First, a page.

Each region on the planet is blessed with different miracles in varying degrees. Some in climatic conditions, others in natural resources and yet others in moral ethics of its peoples. There is no point in complaining about this imbalance in the scales of Destiny.

Today I had a chat with the imam of the local Masjid adjacent to the hospital where my second child was born. Due to the time-bound and space-limited lifestyle forced by the hospital environment, I had to make almost all prayers in the Masjid. The Imam was younger than me in age and was a student of the ‘Palli Dars’ (the traditional form of learning conducted in mosques) at the nearby grand Masjid.

The geographical location of the local Masjid had an interesting history of conflict of sociological nature. The Masjid and the liquor bar faced each other with less than fifty meters at the entrance of the hospital. The Imam described to me that the Masjid was constructed in a hurry to combat the malice of the bar. But sadly for the non-drinking believers, the Masjid was constructed AFTER the bar was approved by the local authorities. So the rationale of the court verdict was binding on all. Judiciary counts logic, not weighs the situation.

The Imam lamented that ninety nine per cent of the community’s members make up the majority of consumers of the beverage. They feel no shame in consuming it like plain water. The organized body of Ulama have tried to sponsor a survey of mass signatures from the believers to raise awareness in the community. I seriously joked in reply that those who would sign the survey would turn out to be a minority. Those whose heads are ‘above the water’ would not be so many!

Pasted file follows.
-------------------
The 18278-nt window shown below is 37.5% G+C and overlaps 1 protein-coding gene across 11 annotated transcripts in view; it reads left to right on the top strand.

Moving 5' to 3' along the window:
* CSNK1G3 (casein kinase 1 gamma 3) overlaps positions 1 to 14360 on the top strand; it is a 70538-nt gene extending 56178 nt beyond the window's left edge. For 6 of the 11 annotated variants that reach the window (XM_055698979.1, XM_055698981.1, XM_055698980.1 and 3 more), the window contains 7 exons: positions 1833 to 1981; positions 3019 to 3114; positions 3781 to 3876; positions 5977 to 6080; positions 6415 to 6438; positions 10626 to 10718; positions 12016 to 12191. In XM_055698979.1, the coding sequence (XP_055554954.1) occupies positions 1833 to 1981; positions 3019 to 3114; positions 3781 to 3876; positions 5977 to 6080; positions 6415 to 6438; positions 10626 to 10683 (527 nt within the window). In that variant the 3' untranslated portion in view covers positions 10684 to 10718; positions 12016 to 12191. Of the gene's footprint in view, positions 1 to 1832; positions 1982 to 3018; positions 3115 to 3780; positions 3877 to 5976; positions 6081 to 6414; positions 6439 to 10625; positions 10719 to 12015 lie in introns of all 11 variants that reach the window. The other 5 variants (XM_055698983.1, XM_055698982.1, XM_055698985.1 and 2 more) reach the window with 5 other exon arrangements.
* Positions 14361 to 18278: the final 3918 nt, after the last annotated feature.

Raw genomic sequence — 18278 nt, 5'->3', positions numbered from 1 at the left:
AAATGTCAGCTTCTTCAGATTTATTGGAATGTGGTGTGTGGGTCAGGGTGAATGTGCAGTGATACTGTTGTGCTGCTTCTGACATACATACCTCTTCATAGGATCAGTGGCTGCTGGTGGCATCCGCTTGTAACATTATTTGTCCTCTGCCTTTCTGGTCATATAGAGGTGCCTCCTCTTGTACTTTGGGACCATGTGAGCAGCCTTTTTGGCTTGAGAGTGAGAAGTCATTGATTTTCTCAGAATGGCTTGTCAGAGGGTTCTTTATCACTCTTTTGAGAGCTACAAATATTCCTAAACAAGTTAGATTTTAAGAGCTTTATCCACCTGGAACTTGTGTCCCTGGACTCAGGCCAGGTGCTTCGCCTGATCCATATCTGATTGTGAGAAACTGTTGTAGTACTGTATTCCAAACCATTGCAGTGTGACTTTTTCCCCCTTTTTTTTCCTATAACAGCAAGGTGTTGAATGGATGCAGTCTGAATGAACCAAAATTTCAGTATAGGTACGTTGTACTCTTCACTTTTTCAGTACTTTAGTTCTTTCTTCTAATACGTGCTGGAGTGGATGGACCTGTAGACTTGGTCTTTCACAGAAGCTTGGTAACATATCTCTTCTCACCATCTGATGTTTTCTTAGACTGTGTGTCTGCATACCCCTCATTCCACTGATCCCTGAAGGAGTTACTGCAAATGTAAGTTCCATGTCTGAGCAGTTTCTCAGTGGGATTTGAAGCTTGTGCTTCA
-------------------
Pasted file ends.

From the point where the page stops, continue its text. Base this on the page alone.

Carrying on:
Before we concluded our post fajr talk I reminded the young Imam that the state of Gujarat had succeeded in banning alcohol consumption, at least in apparent fashion. The Hindu majority state had the guts which the Muslim Malabar, with all its organized Muslim political and religious power had failed to achieve. If Gandhi Factor is the honorary reason for the largely successful ban n Gujarat, Malabar too is not lacking in spiritual cum political luminaries. Sheikh Zainuddeen Makhdum, Mampuram Sayyid Alavi Thangal, Kunjali Marakkar, Umar Qazi are only few I can quickly recall.

I cannot keep the next fact to my heart. Another bar has been approved in a very close town which is facing opposition from the community. The inside news I heard is that the protesters are themselves drunkards in secret. They are opposing the bar only to bargain a deal with the commercial liquor lobby.

What is the remedy for this malady? How far can one point finger at the Ulama? The community needs strong determination and focus on the real cancers within society. Most of the brain cells are burnt on external issues such as communal reservation and payback for others’ crimes.

Learn to accept, acknowledge and agree on the goodness from all peoples. Or else the glorious predecessors would be ashamed of the present generation of Malabar, if not the future.

“O ye who believe! Stand out firmly for Allah, as witnesses to fair dealing, and let not the hatred of others to you make you swerve to wrong and depart from justice… (Al Maidah : 54)

Sitting at the floor of the hospital, enjoying the incredible view of the endless coconut trees greenery, I pray the Malabar Muslims find a way out of this growing alcoholic mess. Only then can they become the true inheritors of Makhdums and Marakkars. If Malabar succeeds, it is a piece of cake liberate the rest of the state from this menace.

July 17 2010